In Real Life, wars are a messy and tiresome affair. Hostilities can escalate for months long before the sides even exchange the first shots. Even the best war machine in the world will still take its time securing the enemy lands, trench by trench, if not because of fierce resistance on both sides of the frontlines, then because marching in too fast will stretch the lines of communications and supply too thin for normal operations. In fiction, however, the dramatic rules require the invaders to appear larger than life, to establish them as a credible threat unbeatable by normal means. The simplest way to emphasize the superiority of the invader's military might and technology is to establish that they completed their takeover before the invaded state even knew they were there. The survivors will later refer to the invasion as the "One Week War", or the like. Alien Invasions often receive this treatment but it is not limited to them; for instance, rogue AIs usually take nanoseconds of processing time to peg humans as the enemy and launch a Robot War. However, it is almost always some fantastic element that allows for this trope to occur and bypass the standard logistical problems. A large-scale subtrope of Curb-Stomp Battle and, in many cases, Easy Logistics. A common setup for Back from the Brink scenario. Home by Christmas would be when someone is expecting this kind of war, only for things to turn out much less than expected. Compare also Easily Conquered World, wherein the defenders fail to offer any resistance to much weaker invaders.
Examples:Anime & Manga
- This is pretty how the Kushan Empire invaded the Capital City of Windham in Berserk. Moments after the King of Midland dies, Emperor Ganishka and his troops come storming in and take over the joint.
- Marvel Comics has a 2012 Crisis Crossover called "It's Coming" which deals with a Bad Future in which The Phoenix is supposed to come back to Earth and reduce it to an ash-filled wasteland devoid of life. In the future, they call the cataclysmic event "The Six-Second War".
- In Canadian Bacon the Canadian-American war ends before hostilities can even begin when the Americans realize that all their nuclear weapons can be remotely controlled from Toronto. The American President surrenders to the Canadian Prime Minister who is not even aware that anything out of the ordinary is happening.
- Robert A. Heinlein's novel Sixth Column (AKA The Day After Tomorrow). The PanAsians use their vortex beams and A-bomb rockets to defeat the United States in less than a day.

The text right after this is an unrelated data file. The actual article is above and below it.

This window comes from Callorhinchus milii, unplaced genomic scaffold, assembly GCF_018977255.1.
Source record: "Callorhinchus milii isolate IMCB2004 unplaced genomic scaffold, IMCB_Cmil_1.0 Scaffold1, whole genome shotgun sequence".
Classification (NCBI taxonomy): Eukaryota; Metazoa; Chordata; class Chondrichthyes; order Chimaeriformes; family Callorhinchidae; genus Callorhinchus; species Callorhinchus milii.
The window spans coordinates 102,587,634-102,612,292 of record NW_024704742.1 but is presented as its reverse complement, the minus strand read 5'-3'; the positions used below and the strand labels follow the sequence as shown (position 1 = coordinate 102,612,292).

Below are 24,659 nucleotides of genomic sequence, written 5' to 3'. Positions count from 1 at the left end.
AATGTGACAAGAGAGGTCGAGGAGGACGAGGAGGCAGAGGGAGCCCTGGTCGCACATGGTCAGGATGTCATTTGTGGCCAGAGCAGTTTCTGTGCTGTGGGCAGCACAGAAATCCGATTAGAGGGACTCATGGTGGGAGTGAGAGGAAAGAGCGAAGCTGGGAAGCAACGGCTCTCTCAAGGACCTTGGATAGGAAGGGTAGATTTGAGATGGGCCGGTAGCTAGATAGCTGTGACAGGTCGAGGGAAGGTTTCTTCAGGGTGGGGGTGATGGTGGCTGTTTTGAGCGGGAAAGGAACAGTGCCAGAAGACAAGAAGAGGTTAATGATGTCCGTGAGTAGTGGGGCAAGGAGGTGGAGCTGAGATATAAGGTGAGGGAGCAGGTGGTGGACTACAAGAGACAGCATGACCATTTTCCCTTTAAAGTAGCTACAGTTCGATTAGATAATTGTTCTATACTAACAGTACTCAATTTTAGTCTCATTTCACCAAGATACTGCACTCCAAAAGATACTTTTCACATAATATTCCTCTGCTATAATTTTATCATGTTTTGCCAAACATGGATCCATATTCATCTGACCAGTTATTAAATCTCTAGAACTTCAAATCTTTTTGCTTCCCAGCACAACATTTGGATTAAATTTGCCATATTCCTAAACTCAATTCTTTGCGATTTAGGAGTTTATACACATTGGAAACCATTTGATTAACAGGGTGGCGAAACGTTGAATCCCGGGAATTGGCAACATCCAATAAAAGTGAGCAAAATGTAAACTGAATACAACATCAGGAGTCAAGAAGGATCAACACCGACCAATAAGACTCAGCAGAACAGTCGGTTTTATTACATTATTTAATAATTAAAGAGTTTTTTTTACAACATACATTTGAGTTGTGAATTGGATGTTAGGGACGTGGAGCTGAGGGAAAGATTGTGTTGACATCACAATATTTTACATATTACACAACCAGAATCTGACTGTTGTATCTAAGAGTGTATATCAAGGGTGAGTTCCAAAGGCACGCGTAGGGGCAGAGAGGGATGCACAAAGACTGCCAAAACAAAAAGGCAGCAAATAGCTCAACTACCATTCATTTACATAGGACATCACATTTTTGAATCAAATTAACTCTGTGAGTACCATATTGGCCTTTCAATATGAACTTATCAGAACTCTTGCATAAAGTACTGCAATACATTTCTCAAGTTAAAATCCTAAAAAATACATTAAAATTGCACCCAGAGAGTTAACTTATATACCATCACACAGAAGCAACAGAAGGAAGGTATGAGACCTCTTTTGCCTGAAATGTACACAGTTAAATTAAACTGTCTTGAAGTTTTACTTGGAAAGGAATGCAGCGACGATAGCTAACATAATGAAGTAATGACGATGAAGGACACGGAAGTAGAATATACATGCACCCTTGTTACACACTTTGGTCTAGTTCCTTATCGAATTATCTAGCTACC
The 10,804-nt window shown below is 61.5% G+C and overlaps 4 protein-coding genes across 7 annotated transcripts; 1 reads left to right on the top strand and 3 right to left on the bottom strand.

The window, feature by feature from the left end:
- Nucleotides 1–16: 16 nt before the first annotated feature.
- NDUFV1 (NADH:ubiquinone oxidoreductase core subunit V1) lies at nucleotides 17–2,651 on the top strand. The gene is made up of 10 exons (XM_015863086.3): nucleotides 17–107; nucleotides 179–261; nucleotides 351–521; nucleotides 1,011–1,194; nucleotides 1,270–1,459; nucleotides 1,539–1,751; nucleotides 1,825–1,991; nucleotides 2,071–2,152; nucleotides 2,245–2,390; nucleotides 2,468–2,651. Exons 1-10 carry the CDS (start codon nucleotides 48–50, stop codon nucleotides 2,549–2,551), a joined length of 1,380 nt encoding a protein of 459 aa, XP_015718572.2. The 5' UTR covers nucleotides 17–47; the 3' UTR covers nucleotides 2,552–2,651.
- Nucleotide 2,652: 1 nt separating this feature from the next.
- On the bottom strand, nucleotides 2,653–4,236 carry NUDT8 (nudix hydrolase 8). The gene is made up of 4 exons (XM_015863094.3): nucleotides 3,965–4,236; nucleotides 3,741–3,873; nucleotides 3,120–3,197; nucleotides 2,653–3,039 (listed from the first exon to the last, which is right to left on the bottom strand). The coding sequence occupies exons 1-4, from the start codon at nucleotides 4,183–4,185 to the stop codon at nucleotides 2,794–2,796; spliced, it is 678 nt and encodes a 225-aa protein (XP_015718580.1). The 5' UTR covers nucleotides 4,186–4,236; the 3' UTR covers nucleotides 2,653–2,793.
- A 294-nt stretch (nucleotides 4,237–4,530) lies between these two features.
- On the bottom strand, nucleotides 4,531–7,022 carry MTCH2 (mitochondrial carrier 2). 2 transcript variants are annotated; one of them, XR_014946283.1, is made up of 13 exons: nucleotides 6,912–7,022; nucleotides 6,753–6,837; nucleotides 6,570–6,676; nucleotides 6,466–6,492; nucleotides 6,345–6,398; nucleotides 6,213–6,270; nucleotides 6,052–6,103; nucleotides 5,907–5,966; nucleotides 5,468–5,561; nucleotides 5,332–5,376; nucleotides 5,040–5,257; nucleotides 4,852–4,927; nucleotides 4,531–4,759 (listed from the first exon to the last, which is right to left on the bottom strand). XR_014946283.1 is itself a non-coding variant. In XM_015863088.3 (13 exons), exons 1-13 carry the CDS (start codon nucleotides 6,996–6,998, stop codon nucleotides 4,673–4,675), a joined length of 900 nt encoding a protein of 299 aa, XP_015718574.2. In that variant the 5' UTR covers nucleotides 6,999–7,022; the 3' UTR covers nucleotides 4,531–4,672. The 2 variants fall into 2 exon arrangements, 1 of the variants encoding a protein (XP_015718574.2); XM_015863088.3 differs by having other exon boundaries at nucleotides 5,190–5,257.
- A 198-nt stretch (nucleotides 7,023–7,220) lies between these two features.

- The Mouse That Roared: the Mirconation of Grand Fenwick declares war on the US with the premise that they will lose and then get repaired, pumping money into the Fenwickian economy. Then they accidentally capture the Q-Bomb and win. This is before anyone in the US even knows the war is going on.
- At the beginning of The Ellimist Chronicles, Toomin and his friend are playing a war game. Toomin's side is defeated so quickly he has to watch the replay in slow motion to find out what happened.
- Cain's Last Stand makes a very big deal that an invading Chaos force is progressing far faster than it has any right to, and even seems to be growing. They find out that it's because Warmaster Varan has the ability to instantly brainwash any who hear or see him, including over a public-address system. In addition, Necrons have weapons that desintegrate targets and can teleport to just about anywhere they please, resulting in a Curb-Stomp Battle.
- The prequel book of The Tripods indicates it only took a few weeks after the Trippies started passing out Caps for the world to end up with more Capped than Uncapped. Some pockets of fighting went on for a while, but it's obvious by the end of the prequel that the Capped are in control.
- Battlestar Galactica (Reimagined) begins with the near-obliteration of the human race in a surprise attack that's over before anyone's realized what's going on.
- Between the first incursion in Half-Life and the thoroughly subjugated world of Half-Life 2 is "The Seven-Hour War".
- The Psychlos of Battlefield Earth beat down humanity in about nine hours. Presumably all the mighty warriors responsible have since left to conquer other galaxies and left the dregs on this backwater; it's the only possible explanation.
- In the Strangereal continuity of the Ace Combat series, the Belkan war began on March 25, 1995 and would have ended with Belka's victory on April 2, if it were not for the single remaining ace (that's you) who delivered his country Back from the Brink.
Hello, Unknown Troper. You'll need to get known to lend a hand here.